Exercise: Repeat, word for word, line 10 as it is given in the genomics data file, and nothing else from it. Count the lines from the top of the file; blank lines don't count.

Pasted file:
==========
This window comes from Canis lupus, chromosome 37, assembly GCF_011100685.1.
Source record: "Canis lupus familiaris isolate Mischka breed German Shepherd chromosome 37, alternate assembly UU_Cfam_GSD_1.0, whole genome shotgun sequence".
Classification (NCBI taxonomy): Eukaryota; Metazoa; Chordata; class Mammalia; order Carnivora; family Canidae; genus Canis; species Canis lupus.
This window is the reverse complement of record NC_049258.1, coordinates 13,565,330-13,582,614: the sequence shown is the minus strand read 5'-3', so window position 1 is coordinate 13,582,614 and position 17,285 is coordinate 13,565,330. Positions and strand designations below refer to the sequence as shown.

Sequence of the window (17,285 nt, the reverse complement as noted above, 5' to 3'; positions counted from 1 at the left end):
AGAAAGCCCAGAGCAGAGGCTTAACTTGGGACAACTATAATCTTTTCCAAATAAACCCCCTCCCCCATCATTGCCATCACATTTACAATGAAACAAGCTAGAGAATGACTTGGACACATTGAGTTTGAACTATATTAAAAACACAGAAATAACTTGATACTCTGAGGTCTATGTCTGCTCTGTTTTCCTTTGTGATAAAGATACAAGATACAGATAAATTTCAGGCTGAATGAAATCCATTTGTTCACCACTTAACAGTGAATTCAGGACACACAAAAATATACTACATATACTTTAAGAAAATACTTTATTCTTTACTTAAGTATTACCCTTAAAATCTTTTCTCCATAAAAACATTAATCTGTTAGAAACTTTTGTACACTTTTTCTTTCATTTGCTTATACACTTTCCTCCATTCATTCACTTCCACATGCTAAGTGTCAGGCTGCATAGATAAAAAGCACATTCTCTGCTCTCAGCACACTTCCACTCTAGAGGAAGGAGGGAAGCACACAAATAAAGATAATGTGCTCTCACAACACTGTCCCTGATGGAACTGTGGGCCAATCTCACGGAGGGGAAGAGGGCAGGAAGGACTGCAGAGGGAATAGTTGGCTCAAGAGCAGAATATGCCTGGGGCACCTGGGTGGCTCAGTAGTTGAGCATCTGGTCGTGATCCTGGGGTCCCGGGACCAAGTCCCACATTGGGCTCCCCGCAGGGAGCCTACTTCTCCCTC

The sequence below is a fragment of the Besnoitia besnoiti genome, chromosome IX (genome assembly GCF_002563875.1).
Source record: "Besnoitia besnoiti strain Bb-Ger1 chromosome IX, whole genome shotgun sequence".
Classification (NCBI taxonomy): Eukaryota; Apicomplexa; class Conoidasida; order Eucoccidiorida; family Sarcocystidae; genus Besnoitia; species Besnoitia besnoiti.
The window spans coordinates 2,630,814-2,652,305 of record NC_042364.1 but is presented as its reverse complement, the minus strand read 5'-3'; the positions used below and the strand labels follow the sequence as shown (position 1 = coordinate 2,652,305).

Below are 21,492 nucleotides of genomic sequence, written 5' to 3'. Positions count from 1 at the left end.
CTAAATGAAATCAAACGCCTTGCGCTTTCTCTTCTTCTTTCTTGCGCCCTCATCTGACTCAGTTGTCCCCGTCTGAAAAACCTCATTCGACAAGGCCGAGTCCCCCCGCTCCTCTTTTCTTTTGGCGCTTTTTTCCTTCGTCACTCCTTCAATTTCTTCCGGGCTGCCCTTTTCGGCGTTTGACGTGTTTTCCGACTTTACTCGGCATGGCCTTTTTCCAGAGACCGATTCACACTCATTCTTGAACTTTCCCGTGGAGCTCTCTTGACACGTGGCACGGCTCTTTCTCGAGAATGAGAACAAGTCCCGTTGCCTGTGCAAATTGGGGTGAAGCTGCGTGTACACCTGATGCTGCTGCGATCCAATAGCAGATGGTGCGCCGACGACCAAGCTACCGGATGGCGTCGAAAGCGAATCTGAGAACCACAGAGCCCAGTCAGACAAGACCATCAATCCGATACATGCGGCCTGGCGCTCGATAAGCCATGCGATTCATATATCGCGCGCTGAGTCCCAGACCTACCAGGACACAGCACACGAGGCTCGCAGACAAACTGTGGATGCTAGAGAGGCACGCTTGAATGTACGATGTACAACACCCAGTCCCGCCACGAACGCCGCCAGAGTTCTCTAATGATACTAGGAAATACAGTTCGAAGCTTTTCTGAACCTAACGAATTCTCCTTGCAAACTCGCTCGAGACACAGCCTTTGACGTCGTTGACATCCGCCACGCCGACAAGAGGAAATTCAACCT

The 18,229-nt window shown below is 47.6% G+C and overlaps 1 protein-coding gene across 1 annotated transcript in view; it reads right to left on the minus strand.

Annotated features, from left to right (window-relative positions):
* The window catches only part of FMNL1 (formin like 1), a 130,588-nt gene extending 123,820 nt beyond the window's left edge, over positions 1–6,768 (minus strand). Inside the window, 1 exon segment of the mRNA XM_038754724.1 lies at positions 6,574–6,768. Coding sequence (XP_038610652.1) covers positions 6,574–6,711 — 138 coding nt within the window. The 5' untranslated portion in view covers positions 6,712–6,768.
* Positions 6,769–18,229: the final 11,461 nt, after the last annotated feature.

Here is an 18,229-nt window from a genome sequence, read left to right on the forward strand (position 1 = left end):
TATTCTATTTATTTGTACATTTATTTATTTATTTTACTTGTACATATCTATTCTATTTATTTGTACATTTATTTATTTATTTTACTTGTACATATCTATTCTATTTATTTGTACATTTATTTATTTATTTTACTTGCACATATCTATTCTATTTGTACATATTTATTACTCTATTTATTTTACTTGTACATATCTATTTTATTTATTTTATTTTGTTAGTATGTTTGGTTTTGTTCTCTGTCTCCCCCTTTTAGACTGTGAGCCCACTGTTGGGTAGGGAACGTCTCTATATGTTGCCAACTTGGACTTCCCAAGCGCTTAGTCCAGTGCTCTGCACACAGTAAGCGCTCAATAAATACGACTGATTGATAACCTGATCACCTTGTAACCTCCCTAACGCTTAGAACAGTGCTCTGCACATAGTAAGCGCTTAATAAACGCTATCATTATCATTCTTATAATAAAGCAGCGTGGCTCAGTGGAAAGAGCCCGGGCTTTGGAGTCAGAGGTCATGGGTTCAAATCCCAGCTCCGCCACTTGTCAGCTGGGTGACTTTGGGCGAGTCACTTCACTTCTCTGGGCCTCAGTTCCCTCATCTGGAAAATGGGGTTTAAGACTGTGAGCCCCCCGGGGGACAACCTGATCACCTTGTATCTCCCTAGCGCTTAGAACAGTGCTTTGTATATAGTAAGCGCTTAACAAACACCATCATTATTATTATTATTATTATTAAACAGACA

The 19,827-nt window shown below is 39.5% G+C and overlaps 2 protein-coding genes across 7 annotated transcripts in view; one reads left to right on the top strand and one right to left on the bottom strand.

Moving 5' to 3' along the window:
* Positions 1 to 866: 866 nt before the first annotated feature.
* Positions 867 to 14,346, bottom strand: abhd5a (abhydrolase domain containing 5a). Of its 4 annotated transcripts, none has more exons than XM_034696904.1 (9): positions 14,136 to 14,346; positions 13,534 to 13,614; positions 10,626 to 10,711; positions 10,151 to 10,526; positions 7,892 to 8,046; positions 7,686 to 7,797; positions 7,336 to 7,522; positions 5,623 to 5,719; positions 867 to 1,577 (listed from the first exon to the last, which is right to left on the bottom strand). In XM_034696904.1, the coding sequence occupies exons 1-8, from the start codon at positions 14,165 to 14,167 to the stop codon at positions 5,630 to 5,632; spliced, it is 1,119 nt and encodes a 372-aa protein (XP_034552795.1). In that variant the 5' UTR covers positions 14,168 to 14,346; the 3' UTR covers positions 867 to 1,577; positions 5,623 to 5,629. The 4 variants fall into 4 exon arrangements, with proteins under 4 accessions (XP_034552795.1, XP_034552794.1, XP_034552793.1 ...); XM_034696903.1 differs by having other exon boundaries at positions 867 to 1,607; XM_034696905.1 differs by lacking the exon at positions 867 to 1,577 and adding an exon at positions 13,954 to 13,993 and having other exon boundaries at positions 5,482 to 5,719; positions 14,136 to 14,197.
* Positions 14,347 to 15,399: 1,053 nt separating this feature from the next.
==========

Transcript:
The window spans coordinates 2,630,814-2,652,305 of record NC_042364.1 but is presented as its reverse complement, the minus strand read 5'-3'; the positions used below and the strand labels follow the sequence as shown (position 1 = coordinate 2,652,305).